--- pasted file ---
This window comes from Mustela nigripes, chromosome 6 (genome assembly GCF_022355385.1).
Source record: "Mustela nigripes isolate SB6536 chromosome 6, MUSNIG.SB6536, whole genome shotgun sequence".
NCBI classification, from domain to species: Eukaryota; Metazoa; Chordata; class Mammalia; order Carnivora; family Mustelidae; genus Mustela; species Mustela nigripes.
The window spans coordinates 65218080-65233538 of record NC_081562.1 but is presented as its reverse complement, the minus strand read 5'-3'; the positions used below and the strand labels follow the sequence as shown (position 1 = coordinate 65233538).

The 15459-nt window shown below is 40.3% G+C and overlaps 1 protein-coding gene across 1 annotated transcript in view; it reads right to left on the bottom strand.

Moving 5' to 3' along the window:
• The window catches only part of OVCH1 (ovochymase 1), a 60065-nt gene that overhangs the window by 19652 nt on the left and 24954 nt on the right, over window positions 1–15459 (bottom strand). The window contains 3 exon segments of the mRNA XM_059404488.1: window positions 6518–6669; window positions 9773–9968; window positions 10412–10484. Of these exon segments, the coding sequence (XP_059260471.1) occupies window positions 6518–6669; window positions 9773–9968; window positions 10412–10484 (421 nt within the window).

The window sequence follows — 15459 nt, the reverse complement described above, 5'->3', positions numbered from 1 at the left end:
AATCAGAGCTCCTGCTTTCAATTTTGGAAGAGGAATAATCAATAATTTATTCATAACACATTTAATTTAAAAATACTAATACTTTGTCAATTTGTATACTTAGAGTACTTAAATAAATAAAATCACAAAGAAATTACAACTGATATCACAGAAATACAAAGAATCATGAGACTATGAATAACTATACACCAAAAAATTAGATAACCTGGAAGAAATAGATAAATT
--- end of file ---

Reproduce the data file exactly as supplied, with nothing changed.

This window comes from Mustela nigripes, chromosome 6 (genome assembly GCF_022355385.1).
Source record: "Mustela nigripes isolate SB6536 chromosome 6, MUSNIG.SB6536, whole genome shotgun sequence".
NCBI classification, from domain to species: Eukaryota; Metazoa; Chordata; class Mammalia; order Carnivora; family Mustelidae; genus Mustela; species Mustela nigripes.
The window spans coordinates 65218080-65233538 of record NC_081562.1 but is presented as its reverse complement, the minus strand read 5'-3'; the positions used below and the strand labels follow the sequence as shown (position 1 = coordinate 65233538).

The 15459-nt window shown below is 40.3% G+C and overlaps 1 protein-coding gene across 1 annotated transcript in view; it reads right to left on the bottom strand.

Moving 5' to 3' along the window:
• The window catches only part of OVCH1 (ovochymase 1), a 60065-nt gene that overhangs the window by 19652 nt on the left and 24954 nt on the right, over window positions 1–15459 (bottom strand). The window contains 3 exon segments of the mRNA XM_059404488.1: window positions 6518–6669; window positions 9773–9968; window positions 10412–10484. Of these exon segments, the coding sequence (XP_059260471.1) occupies window positions 6518–6669; window positions 9773–9968; window positions 10412–10484 (421 nt within the window).

The window sequence follows — 15459 nt, the reverse complement described above, 5'->3', positions numbered from 1 at the left end:
AATCAGAGCTCCTGCTTTCAATTTTGGAAGAGGAATAATCAATAATTTATTCATAACACATTTAATTTAAAAATACTAATACTTTGTCAATTTGTATACTTAGAGTACTTAAATAAATAAAATCACAAAGAAATTACAACTGATATCACAGAAATACAAAGAATCATGAGACTATGAATAACTATACACCAAAAAATTAGATAACCTGGAAGAAATAGATAAATT